How Much Do You Really Know About Your Car’s Airbags?


Airbags. We hope to never see them and we don’t know much about them, yet we trust them with our lives.

Does that seem a little strange to you? Then maybe it’s time to up your airbag IQ.

How do airbags work?

Airbags are incredibly complicated, but they basically boil down to 3 main parts: the sensor, the inflation system, and the airbag itself.

The sensor is an expensive and technologically advanced piece of equipment that measures all sorts of crash factors, such as sudden stopping, increased pressure, tire speed, brake pressure, seat occupant status, and more. All of this data is relayed to the airbag control unit, which oversees all of the sensors. If the control unit determines that deployment is necessary, it sends a signal to the inflation system.

The inflation system then ignites and sets off a chemical reaction that releases hot nitrogen gas into the airbag. The airbag then bursts through the paneling and protects you from the crash.

The airbag itself is the most critical part of the airbag system, so it’s easily the most carefully designed safety feature in a vehicle. It’s made of a thin, nylon fabric (nylon 6,6 to be exact) that’s specially designed to be strong, heat resistant, energy absorbing, and long lasting.

How safe are airbags?

Airbags are responsible for saving thousands of lives in accidents every year. However, they can sometimes do more harm than good. A “normal” airbag deployment usually only causes minor abrasions and bruises. But if an occupant is out of position, for example a rear-facing infant in the front passenger seat, someone who is sitting too close to the airbag module, or someone who is improperly restrained/unrestrained, the airbag can actually be fatal. Deaths are extremely rare but it’s still important to take the proper precautions to prevent airbag injuries or fatalities.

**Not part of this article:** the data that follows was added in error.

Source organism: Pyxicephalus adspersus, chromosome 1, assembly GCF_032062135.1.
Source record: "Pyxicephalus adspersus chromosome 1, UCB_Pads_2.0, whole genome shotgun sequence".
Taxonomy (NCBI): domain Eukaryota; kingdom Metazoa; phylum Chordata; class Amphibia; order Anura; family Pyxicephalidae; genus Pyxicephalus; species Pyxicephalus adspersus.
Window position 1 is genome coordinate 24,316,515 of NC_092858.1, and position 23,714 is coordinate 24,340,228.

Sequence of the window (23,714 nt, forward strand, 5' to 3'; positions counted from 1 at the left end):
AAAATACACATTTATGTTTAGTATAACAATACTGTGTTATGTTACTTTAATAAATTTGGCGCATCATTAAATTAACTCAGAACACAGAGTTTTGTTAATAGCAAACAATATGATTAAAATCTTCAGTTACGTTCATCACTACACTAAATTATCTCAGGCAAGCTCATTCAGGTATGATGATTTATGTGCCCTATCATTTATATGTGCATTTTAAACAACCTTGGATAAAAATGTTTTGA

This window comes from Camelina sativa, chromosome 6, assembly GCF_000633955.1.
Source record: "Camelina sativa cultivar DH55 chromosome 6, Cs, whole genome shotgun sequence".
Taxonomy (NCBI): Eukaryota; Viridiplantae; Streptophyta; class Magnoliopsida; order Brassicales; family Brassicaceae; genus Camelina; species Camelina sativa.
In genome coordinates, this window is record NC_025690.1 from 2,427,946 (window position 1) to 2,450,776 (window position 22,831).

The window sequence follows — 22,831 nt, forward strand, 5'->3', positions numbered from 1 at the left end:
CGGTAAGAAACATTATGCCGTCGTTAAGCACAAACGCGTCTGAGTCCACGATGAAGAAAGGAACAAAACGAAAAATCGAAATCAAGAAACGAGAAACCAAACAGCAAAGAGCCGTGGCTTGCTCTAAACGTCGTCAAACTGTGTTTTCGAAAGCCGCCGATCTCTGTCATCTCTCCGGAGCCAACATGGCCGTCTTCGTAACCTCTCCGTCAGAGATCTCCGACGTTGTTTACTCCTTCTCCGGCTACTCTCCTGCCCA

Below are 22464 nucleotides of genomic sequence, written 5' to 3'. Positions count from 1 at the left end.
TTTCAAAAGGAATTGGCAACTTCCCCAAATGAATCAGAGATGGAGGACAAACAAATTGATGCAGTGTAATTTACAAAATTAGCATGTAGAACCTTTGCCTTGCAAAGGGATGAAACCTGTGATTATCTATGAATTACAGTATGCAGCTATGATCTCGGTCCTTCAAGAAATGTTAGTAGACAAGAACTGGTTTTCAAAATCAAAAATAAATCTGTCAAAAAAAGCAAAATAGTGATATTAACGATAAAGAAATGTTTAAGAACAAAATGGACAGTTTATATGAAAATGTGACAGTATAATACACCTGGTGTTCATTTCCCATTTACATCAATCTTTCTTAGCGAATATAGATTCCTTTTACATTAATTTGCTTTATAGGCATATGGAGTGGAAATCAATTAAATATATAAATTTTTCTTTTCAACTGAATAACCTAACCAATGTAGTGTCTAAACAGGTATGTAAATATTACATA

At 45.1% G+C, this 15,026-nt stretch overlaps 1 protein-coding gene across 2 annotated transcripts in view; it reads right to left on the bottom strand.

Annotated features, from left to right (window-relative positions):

• Give your airbag enough room to inflate (keep at least 25 cm between your chest and the airbag)
  • Make sure the steering wheel is tilted toward your chest, not your head or neck
  • Don’t let passengers ride with their feet up on the dash
  • Don’t drape your arms over the steering wheel
  • Always wear your seat belt (properly!)

How long does it take for an airbag to deploy?

Airbags activate so quickly that you won’t even see it happen. They deploy in about 1/30th of a second, at speeds of up to 300 km/h. That’s faster than a blink of an eye!

How long have airbags been around?

The most basic automobile airbags (air-filled bladders) originated as early as 1941, but the first airbag patent wasn’t registered until 1951. It was based on a compressed air system that was either released by bumper contact or activated by the driver, but was too slow to do any good.

After a few more missteps by other engineers and inventors, the airbag industry finally saw a breakthrough in 1967: an airbag that could inflate in under 30 milliseconds. A few years later, Ford and General Motors started offering cars equipped with this automatic safety system. It wasn’t all smooth sailing, though. Consumers weren’t interested in the product, and Ford and GM actually spent years lobbying against air-bag requirements, claiming that the devices were unfeasible and inappropriate. Finally, in the 1990s, airbags became widespread in North American vehicles.

Why do airbags sometimes fail to deploy during a crash?

Airbags aren’t designed to deploy in every accident. Activation is dependent on many things, including the speed of the crash, the impact direction, the crash sensor locations, and the airbag system’s overall design. In most cases where airbags failed to deploy, it was simply because the crash was moderate enough that airbags weren’t needed. Or, because the system detected a small child or adult in the front passenger seat and automatically deactivated the airbag.

Want to know more about what makes your car tick? Then be sure to check out our other great blog posts!


Write a Comment

Fields with * are required